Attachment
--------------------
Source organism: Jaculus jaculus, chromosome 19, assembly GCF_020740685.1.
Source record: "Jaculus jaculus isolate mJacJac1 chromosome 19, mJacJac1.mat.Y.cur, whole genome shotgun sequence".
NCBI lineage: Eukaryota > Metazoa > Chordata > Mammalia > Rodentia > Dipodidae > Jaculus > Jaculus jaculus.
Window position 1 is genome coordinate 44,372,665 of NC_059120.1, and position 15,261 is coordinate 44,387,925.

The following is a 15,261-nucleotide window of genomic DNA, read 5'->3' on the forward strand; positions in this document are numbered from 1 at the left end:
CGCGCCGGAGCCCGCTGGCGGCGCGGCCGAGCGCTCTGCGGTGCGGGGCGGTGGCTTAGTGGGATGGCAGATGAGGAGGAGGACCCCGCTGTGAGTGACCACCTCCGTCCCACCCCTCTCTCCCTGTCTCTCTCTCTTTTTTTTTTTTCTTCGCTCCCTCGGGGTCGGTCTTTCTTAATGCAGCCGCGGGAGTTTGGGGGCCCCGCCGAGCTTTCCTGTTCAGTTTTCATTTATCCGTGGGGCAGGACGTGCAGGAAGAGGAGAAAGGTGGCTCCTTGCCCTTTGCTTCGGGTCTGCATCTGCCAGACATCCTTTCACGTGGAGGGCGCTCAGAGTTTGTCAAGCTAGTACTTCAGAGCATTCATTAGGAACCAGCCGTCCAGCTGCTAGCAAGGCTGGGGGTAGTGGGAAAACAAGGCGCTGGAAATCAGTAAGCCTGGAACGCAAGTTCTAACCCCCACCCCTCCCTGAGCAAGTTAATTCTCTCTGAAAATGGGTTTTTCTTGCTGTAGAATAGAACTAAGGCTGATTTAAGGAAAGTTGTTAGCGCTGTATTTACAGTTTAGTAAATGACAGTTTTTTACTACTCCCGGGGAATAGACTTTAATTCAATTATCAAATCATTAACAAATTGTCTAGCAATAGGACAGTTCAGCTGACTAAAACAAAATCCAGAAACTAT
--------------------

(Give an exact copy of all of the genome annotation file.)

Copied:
Source organism: Jaculus jaculus, chromosome 19, assembly GCF_020740685.1.
Source record: "Jaculus jaculus isolate mJacJac1 chromosome 19, mJacJac1.mat.Y.cur, whole genome shotgun sequence".
NCBI lineage: Eukaryota > Metazoa > Chordata > Mammalia > Rodentia > Dipodidae > Jaculus > Jaculus jaculus.
Window position 1 is genome coordinate 44,372,665 of NC_059120.1, and position 15,261 is coordinate 44,387,925.

The following is a 15,261-nucleotide window of genomic DNA, read 5'->3' on the forward strand; positions in this document are numbered from 1 at the left end:
CGCGCCGGAGCCCGCTGGCGGCGCGGCCGAGCGCTCTGCGGTGCGGGGCGGTGGCTTAGTGGGATGGCAGATGAGGAGGAGGACCCCGCTGTGAGTGACCACCTCCGTCCCACCCCTCTCTCCCTGTCTCTCTCTCTTTTTTTTTTTTCTTCGCTCCCTCGGGGTCGGTCTTTCTTAATGCAGCCGCGGGAGTTTGGGGGCCCCGCCGAGCTTTCCTGTTCAGTTTTCATTTATCCGTGGGGCAGGACGTGCAGGAAGAGGAGAAAGGTGGCTCCTTGCCCTTTGCTTCGGGTCTGCATCTGCCAGACATCCTTTCACGTGGAGGGCGCTCAGAGTTTGTCAAGCTAGTACTTCAGAGCATTCATTAGGAACCAGCCGTCCAGCTGCTAGCAAGGCTGGGGGTAGTGGGAAAACAAGGCGCTGGAAATCAGTAAGCCTGGAACGCAAGTTCTAACCCCCACCCCTCCCTGAGCAAGTTAATTCTCTCTGAAAATGGGTTTTTCTTGCTGTAGAATAGAACTAAGGCTGATTTAAGGAAAGTTGTTAGCGCTGTATTTACAGTTTAGTAAATGACAGTTTTTTACTACTCCCGGGGAATAGACTTTAATTCAATTATCAAATCATTAACAAATTGTCTAGCAATAGGACAGTTCAGCTGACTAAAACAAAATCCAGAAACTAT